Gemcraft: Frostborn Wrath

I’m currently a solid 20 levels into Gemcraft: Frostborn Wrath, which means I’m up to the point where I have to go back and grind previous levels at higher difficulty to get the XP I need to make progress. My main first impression is that it’s very similar in look and feel to Chasing Shadows. It’s got a higher resolution and faster framerate, which does change the feel of the thing viscerally, but it’s a lot more like its predecessor than any other game in the series. For example, in the first Gemcraft, the enemies moved by just gliding continuously; then in the next game they moved in strides, fast then slow; then their bodies deformed as they moved, stretching and squashing like inchworms; and finally in Chasing Shadows they had fully articulated legs to creep around on. Frostborn Wrath is the first game in the series that doesn’t make a change there. The reason that the game has higher resolution and faster framerate is that it’s the first game in the series to run natively under Windows, instead of through Flash. I’m guessing that the effort involved in just porting the whole thing to a new platform put limits on how much they could innovate.

And yet, it does change stuff, just in ways that aren’t obvious in the first ten minutes of play. Endurance mode works completely differently now. There are no Visions, but their special quality, that they’re bespoke scenarios where you don’t have your accumulated skills and have to make do with what the level gives you, is now simply the highest difficulty setting for every level — in effect, every field can be played as a Vision field. Bloodbound and Poolbound gems have been streamlined out; every gem has the equivalent of Bloodbound and Poolbound baked in. I’m pleased to report that the developers apparently agreed with some of my UI critique: the gem inventory is far less huge and empty now, and the process of making gems is much more like what you’d expect from a normal Windows program. Something about Flash always seemed to encourage people to get fancy and experimental with UI design — probably just the fact that it didn’t have much of a UI library built in.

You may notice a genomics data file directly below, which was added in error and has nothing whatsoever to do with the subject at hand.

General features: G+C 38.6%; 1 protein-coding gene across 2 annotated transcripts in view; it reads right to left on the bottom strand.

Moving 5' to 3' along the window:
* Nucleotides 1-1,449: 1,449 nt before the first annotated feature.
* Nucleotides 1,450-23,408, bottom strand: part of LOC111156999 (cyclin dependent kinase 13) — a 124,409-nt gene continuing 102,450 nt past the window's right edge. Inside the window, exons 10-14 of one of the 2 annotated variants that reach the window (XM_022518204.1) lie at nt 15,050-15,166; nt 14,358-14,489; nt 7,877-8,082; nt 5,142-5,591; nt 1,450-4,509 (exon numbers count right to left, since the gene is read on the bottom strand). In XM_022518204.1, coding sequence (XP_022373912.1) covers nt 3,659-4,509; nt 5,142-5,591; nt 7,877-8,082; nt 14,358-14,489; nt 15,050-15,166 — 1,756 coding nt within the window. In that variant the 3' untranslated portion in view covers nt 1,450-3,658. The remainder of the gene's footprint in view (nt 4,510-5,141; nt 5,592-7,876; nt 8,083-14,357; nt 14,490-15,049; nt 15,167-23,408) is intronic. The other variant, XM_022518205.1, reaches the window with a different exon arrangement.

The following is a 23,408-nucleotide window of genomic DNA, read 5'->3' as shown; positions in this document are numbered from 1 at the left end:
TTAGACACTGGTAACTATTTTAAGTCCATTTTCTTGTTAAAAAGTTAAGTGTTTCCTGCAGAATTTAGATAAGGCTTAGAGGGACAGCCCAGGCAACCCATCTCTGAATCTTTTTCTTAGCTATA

Most significantly, though, the devs have rethought progression. I spent much of Chasing Shadows playing every new level I encountered at the highest difficulty setting, and then continuing in Endurance mode after winning, to max out my XP earnings in minimal time. Frostborn Wrath simply doesn’t let you do that. You have to beat every level in “Journey” mode first. And Endurance mode isn’t just an indefinite extension of a level. It starts out as a mere 30 waves, and every time you beat it, it extends the limit by 5 waves. In short, the whole thing is designed to slow you down. To keep you from gaining XP too quickly, like I certainly did in the previous game, and to keep the basics challenging longer. I spoke of the effectiveness of Chasing Shadows as a power fantasy, but it’s probably better this way. There’s a paradox that I’ve seen compared to “the paradox of tragedy” (that people will choose entertainment that provokes emotions they normally avoid): that players will choose games that they expect to be challenging, and then, when playing them, do everything they can to make them easier. Chasing Shadows perhaps didn’t fight this tendency enough. Frostborn Wrath may be doing better. But it’s early yet.

It seems to be a smaller game, though. At least, the overland map doesn’t extend as far, and that may let it keep things more controlled. Accordingly, it’s not a numbered chapter: it’s another “Lost Chapter”, like Gemcraft: Labyrith, and apparently occurs simultaneously with Chasing Shadows.

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